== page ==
Monday, November 26, 2012

Whiskey Tango Foxtrot Mommy

My parents put the breaks on my teenage plans to join the IDF long before my college admission letters arrived; and on the whole, I think it was probably a wise move on their part.

But there have been many times throughout the years when I wish I had put up more of a fight. Being a parent myself, I realize why they didn’t want to send their ludicrously American teenage daughter to Gaza (“There are no malls in the army,” was how my dad ended the discussion).

Still, there is no doubt I would have learned skills in the Israeli Army that my journalism professors never imparted: How to face an unpredictable and relentless adversary. How to coax a hostile into compliance. How to overcome seemingly insurmountable obstacles while sleep- and food-deprived.

How, basically, to function like a normal human being in the presence of a toddler.

When a friend whose son is around Ozzy’s age recently confided that she hadn’t showered that day, I realized that I hadn’t either. Nor the day before. If she hadn’t made the remark, it’s possible I would have gone a week before remembering that that funny stall in my bathroom was meant for more than hosing “accidents” out of tiny pants.

A few weeks of basic training, and I’m sure I would handle my second go at motherhood calmly, wisely and hygienically. Instead, I’m being undone.

After weeks of struggle, Ozzy finally slept through the night – a feat I celebrated by blinking angrily at the ceiling, having being jolted awake out of habit. That wouldn’t happen in Gadna.

And then there’s my ability to speak. Were I able to retrieve enough language from my depleted noodle to actually form sentences, I wouldn’t know how to relate them.

Last year, when Ozzy was new and quiet, I counted on school pickup as the social highlight of my day. We moms crowded the hall, sharing news and gossip as we waited for our then-first-graders to emerge from class.

These days when I talk, I sound like I’m shouting radio commands in the middle of a battlefield. “Hotel! India! That’s a nice sweater. Do you copy?”

“Mayrav, I have to tell you this funny story,” Alisa said, approaching me in the hall.

“Hi. Yeah. Hang on,” I said, darting after Ozzy who had managed to dash inside an elevator and push the alarm button. “Ozzy, come here. We’re going to see Alisa. No, don’t stick your fingers there, Ozzy, that’s an electrical socket. Come here. Alisa wants to tell us something. Baby, we’re not climbing the stairs. Ozzy, get off the stairs. I can’t believe how quickly you just climbed that flight of stairs! Ozzy! Come back here. Ozzy!”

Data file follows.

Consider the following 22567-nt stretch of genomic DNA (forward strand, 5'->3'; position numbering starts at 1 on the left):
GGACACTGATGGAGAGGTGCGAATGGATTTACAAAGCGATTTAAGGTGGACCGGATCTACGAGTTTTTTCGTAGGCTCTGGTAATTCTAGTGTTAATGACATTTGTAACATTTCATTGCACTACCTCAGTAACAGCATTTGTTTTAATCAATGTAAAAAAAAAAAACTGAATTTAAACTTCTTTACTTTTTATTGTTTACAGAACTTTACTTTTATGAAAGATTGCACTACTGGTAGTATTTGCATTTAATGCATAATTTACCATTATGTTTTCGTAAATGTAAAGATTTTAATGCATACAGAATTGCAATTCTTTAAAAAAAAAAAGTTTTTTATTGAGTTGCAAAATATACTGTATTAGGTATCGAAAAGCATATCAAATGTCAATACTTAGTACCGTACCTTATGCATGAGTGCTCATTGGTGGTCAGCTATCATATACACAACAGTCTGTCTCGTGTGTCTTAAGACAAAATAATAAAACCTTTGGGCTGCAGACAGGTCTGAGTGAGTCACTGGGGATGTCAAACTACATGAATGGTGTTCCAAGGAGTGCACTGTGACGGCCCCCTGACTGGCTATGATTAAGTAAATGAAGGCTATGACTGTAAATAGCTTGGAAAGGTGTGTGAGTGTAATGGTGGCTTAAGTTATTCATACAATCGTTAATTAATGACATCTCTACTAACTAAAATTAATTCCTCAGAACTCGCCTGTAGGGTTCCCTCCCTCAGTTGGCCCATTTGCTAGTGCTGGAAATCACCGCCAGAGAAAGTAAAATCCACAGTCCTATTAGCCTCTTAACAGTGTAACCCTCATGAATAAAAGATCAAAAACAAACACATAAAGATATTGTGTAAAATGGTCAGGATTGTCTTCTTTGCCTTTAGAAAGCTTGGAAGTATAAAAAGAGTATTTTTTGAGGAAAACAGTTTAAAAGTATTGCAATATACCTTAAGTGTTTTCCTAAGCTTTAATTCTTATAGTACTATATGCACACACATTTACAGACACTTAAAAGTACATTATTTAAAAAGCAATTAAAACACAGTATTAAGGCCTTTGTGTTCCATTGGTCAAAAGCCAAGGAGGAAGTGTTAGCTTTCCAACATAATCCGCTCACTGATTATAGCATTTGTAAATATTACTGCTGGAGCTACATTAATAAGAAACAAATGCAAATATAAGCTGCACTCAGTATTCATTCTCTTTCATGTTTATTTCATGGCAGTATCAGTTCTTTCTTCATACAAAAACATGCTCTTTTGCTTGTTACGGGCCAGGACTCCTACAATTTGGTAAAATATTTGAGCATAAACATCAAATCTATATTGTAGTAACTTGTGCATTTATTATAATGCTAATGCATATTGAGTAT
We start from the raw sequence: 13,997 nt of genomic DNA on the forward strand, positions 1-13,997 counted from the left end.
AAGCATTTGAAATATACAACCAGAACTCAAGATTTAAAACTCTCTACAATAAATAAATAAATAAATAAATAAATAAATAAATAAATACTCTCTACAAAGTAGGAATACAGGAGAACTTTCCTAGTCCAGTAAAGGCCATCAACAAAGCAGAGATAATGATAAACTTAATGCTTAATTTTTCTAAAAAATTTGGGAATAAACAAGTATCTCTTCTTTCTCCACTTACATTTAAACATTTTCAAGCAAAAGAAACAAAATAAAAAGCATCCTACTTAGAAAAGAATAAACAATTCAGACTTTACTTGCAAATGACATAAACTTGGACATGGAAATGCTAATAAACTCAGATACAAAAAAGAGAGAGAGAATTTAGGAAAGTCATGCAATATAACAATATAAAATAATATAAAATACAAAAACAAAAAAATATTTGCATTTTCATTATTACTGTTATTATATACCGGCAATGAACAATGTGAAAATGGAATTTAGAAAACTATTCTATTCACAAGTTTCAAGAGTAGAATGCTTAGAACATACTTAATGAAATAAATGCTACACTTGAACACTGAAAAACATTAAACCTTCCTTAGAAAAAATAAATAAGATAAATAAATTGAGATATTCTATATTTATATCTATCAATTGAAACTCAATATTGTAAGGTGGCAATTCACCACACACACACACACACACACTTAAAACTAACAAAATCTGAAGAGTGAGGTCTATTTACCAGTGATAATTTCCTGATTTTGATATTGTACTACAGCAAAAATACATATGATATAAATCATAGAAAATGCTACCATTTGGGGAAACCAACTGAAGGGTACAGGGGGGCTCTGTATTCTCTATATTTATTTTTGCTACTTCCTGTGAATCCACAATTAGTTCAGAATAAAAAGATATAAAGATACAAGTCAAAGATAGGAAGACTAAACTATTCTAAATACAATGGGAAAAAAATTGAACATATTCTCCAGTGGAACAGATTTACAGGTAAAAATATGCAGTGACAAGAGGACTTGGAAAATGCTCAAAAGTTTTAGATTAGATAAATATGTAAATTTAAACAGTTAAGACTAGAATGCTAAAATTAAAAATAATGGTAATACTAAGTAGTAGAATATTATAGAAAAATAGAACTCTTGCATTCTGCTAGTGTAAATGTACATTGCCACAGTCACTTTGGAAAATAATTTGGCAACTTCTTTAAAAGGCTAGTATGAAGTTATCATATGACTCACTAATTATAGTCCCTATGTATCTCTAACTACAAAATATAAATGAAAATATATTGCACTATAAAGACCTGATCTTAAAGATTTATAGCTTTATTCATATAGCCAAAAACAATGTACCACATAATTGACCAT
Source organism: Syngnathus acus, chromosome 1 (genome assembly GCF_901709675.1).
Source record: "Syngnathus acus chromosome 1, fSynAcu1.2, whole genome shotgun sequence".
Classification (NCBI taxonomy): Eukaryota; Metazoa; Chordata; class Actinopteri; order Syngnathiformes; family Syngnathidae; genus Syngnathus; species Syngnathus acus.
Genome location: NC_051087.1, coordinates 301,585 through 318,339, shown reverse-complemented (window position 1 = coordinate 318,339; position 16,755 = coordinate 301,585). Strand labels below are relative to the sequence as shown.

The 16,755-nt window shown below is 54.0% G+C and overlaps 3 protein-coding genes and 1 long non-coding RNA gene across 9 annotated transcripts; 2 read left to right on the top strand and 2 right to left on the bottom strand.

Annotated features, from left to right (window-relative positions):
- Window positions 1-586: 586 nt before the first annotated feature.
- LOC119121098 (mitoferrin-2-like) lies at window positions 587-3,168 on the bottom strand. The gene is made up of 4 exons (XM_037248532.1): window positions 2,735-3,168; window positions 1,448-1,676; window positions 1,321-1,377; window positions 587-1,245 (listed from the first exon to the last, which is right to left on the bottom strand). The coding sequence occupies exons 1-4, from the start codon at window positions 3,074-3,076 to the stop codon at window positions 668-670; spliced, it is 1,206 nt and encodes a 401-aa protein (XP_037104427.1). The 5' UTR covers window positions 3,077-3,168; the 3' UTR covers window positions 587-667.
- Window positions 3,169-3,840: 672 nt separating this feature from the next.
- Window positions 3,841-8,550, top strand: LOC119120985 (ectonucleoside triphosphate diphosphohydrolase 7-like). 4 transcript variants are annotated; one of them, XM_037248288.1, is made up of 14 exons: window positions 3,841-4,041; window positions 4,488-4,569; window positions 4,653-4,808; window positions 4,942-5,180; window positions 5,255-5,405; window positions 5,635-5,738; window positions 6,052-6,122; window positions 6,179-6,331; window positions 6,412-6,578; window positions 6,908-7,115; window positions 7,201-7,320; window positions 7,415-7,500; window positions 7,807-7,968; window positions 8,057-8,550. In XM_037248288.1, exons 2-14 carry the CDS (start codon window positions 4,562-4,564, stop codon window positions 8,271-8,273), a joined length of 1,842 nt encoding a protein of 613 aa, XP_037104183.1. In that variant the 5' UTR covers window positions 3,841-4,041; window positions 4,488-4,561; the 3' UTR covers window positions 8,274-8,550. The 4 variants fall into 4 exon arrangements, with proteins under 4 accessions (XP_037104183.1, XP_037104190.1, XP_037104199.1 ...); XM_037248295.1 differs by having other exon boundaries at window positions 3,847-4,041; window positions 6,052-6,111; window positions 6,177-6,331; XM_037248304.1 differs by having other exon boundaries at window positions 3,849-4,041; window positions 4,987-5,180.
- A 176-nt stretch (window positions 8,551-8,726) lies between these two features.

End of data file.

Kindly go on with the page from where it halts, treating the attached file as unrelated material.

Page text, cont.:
That was September. I still haven’t heard the story.

One day, my kids might want to enlist in the IDF. I don’t know how I’ll feel about them going, but I still think about it for myself.

If for nothing else than the peace and quiet.

Saturday, November 3, 2012

A Jewish Woman's View Straight Marriage, Gay Marriage and Blood Oranges

Are gay weddings destroying the institution of marriage?

Let’s hope so.

A few months ago the Conservative movement’s Rabbinical Assembly voted to approve two ceremonies for same-sex marriage that removes sexist language from the wedding liturgy, allows both parties to pursue divorce and lays out egalitarian rights and customs to both spouses.

Before we go any further, let’s get one thing straight. This is a column about heterosexual women in the context of marriage, not about whether gay marriage is right or wrong.

I understand that many readers may be opposed to allowing two adults to consecrate their love and declare themselves a family before their community and before God. Everyone has a right to be against whatever they want. I, for instance, am against blood oranges. Blood oranges creep me out. If there were a statewide proposition to ban blood oranges, I’d totally vote for that ban. Blood oranges are an abomination. Wait. Where was I?

Oh yeah. Women.

So, for something like 5 millennia (give or take), women have been treated as property. Even today, in the Conservative and Orthodox movements, men “acquire” their brides in the kiddushin, that part of the wedding where the man puts the ring on the woman’s finger and says, “You are consecrated to me according to the laws of Moses and Israel.”

What the Conservative rabbis did in creating a new liturgy for gay marriage is do away with the kiddushin. Instead of one party acquiring the other, both parties declare that they are acquiring the partnership itself. It’s a lovely image, and one that really, really should be offered to straight couples. Particularly straight couples that do not consider brides to be property, chattel or slaves.

Unfortunately, the ruling on the new liturgy includes an urging for straight couples to avoid using the ceremonies for themselves. The rabbis concede that it might be tempting to ditch centuries of sexist language, unequal footing and unfair divorce practices that leave women chained to jerks who refuse to grant them a divorce, or get.

But, they beg us women to respect the ancient traditions. Respect. Respect… the word rings a bell, but I can’t quite place it. Oh, yeah! Respect is that thing where people treat each other as equals and in no way try to dominate or control the other, right?

Yes, I agree! The ancient rituals of marriage could use a healthy dose of respect. Great idea. So today I raise my champagne flute in a toast to the new ruling on gay wedding liturgy and the hope that it can bring about real and lasting change for women’s rights in heterosexual marriage, too.

As for blood oranges, they can rot for all I care. If God wanted oranges to bleed, he wouldn’t have hit the Eastern Seaboard with all those storms.